Magazine article Artforum International

Boris Mikhailov: Galerie Barbara Weiss

Magazine article Artforum International

Boris Mikhailov: Galerie Barbara Weiss

Article excerpt

For more than four decades, Boris Mikhailov has photographed the shifting visual landscape of his native Ukraine, utilizing a range of formal approaches while never fully abandoning the spontaneous, amateur quality of what initially began as a hobby. (He was fired from an engineering job in the late 1960s, when the KGB discovered nude photographs he'd taken of his wife.) In his recent exhibition at Galerie Barbara Weiss--inaugurating the gallery's impeccable new venue in Kreuzberg--the artist presented two series of works, "Black Archive," 1968-79, and "Tea Coffee Cappuccino," 2000-10, spanning an artistic trajectory devoted to capturing and critiquing a cultural history that might have been otherwise neglected or forgotten.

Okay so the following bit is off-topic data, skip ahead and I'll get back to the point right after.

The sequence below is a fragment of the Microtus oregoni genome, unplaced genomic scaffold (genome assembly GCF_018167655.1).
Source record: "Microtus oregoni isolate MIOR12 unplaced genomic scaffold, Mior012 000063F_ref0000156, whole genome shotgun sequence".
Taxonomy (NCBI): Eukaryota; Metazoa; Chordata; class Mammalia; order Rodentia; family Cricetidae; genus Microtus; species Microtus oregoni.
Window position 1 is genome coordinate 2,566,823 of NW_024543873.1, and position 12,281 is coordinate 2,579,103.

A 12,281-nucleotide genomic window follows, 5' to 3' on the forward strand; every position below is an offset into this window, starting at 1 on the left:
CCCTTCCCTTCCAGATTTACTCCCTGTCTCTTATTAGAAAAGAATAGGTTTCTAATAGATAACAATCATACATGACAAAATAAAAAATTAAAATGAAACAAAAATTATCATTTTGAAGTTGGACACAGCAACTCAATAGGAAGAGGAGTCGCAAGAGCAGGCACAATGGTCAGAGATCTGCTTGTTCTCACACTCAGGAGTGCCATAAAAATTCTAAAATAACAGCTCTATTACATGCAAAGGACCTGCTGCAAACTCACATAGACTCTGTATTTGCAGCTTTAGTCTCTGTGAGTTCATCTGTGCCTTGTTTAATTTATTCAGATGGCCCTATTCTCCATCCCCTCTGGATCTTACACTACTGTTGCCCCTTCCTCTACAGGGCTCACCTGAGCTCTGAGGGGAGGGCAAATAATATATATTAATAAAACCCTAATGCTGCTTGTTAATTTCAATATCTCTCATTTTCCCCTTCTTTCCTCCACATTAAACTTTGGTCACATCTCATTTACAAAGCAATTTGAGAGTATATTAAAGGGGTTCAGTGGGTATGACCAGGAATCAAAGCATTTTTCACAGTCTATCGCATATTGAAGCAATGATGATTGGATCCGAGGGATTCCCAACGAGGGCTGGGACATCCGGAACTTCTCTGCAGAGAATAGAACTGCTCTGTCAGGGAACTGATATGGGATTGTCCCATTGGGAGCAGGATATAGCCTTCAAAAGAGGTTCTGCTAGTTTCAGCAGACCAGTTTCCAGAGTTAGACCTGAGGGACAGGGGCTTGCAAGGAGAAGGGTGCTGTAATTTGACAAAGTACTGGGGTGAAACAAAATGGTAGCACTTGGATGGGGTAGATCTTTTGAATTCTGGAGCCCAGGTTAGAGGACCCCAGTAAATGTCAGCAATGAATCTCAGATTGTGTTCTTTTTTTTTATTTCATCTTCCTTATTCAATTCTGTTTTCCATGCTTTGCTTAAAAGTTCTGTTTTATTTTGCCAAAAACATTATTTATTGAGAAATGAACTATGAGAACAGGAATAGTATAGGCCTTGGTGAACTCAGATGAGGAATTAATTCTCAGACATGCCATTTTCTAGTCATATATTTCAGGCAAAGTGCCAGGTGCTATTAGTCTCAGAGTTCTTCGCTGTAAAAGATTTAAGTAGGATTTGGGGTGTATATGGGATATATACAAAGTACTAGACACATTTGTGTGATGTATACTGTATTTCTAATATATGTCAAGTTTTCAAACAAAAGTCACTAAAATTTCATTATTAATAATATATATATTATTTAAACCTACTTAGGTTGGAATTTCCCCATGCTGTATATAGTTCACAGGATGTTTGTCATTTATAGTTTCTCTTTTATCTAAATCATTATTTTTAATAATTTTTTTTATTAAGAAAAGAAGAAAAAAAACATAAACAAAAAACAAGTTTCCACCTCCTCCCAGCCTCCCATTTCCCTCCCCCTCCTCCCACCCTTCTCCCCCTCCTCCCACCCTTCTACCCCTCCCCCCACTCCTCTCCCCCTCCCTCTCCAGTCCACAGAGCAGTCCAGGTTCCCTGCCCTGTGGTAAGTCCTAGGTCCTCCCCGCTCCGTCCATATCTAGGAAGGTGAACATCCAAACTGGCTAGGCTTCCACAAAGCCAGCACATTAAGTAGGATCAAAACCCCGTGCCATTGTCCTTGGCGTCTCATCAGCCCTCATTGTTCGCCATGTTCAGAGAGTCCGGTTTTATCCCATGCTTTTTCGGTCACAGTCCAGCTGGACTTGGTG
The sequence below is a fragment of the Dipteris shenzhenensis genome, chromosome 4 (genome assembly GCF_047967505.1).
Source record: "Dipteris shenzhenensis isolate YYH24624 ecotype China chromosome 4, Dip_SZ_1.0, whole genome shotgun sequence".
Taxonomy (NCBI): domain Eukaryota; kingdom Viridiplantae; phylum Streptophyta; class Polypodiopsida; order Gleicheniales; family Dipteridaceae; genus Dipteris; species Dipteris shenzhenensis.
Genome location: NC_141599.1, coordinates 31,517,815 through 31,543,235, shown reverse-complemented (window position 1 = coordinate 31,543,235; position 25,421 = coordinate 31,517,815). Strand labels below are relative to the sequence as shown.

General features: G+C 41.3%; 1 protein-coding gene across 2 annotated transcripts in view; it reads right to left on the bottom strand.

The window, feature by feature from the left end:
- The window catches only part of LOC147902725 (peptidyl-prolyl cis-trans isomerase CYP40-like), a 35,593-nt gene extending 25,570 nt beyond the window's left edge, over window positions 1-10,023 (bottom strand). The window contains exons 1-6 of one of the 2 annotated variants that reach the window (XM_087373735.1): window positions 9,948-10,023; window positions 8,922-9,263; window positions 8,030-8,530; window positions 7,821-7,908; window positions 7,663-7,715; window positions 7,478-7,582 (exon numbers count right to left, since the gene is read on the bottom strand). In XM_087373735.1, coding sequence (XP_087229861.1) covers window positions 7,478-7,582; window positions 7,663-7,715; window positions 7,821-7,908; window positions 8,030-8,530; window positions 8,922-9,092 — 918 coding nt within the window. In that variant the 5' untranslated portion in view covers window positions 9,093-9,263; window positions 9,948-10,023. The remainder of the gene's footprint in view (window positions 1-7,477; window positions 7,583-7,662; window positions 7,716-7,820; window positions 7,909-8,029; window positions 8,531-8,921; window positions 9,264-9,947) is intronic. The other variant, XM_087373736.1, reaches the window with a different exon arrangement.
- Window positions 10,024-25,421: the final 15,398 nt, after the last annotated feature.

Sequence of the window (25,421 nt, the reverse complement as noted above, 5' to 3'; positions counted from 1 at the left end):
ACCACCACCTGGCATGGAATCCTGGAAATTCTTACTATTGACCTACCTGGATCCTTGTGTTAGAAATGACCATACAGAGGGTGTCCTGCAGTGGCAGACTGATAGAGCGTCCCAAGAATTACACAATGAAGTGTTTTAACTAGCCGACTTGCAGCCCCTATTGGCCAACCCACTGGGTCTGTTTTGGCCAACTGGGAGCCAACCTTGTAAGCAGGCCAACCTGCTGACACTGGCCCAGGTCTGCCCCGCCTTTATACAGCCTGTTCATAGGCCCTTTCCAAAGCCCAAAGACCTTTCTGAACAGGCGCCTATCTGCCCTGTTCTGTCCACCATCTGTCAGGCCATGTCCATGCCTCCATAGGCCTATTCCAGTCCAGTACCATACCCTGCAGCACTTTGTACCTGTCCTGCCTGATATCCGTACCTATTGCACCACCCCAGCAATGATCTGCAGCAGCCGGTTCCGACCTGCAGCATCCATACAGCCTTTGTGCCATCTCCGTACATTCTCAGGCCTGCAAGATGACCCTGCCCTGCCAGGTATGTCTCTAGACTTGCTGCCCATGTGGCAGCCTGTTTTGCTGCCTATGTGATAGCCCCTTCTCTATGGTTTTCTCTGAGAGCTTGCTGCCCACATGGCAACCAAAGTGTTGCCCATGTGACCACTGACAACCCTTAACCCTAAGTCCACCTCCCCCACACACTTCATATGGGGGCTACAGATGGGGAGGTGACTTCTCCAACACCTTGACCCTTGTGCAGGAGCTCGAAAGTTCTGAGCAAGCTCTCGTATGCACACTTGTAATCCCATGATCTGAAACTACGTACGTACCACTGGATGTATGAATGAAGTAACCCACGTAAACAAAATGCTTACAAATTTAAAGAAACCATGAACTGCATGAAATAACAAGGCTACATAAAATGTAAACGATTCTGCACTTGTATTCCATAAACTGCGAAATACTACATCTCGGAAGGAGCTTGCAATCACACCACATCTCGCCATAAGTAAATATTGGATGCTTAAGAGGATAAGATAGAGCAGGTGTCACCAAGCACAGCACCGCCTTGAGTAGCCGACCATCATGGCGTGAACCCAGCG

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As in his work from the '90s, especially "Case Study," 1997, a series of portraits showing the diseased and scarred bodies of his hometown Kharkov's homeless population, "Tea Coffee Cappuccino" depicts the continued dissolution of a social body that suffers from the greed and economic disparities of an awkward transition to neoliberalism compounded by the precariousness of a postcrisis global economy. Well over a hundred images were mounted in groups, usually of two, three, or four, to create disjointed, panoramic urban scenes of decrepit kiosks decorated with gaudy advertisements; pedestrians weighed down by large shopping bags and navigating icy, garbage-strewn streets; and poor, elderly residents seemingly stuck in a time warp, waiting for trams that never arrive. And yet, characteristically, Mikhailov's unflinching view of an unpicturesque reality is infused with a fatalistic sense of humor that avoids the easy, exploitative tropes of victimhood often associated with documentary photography. Street dogs and marginalized individuals sleep, loiter, and relieve themselves in public with equal abandon; inebriated teenagers crowd around a scrawny, naked friend, who is splayed out Christlike on a wooden table; a man (the artist himself) hurls his body toward the sidewalk in a staged episode of what looks like projectile vomiting, consistent with the daily spectacle of excess and deprivation. …

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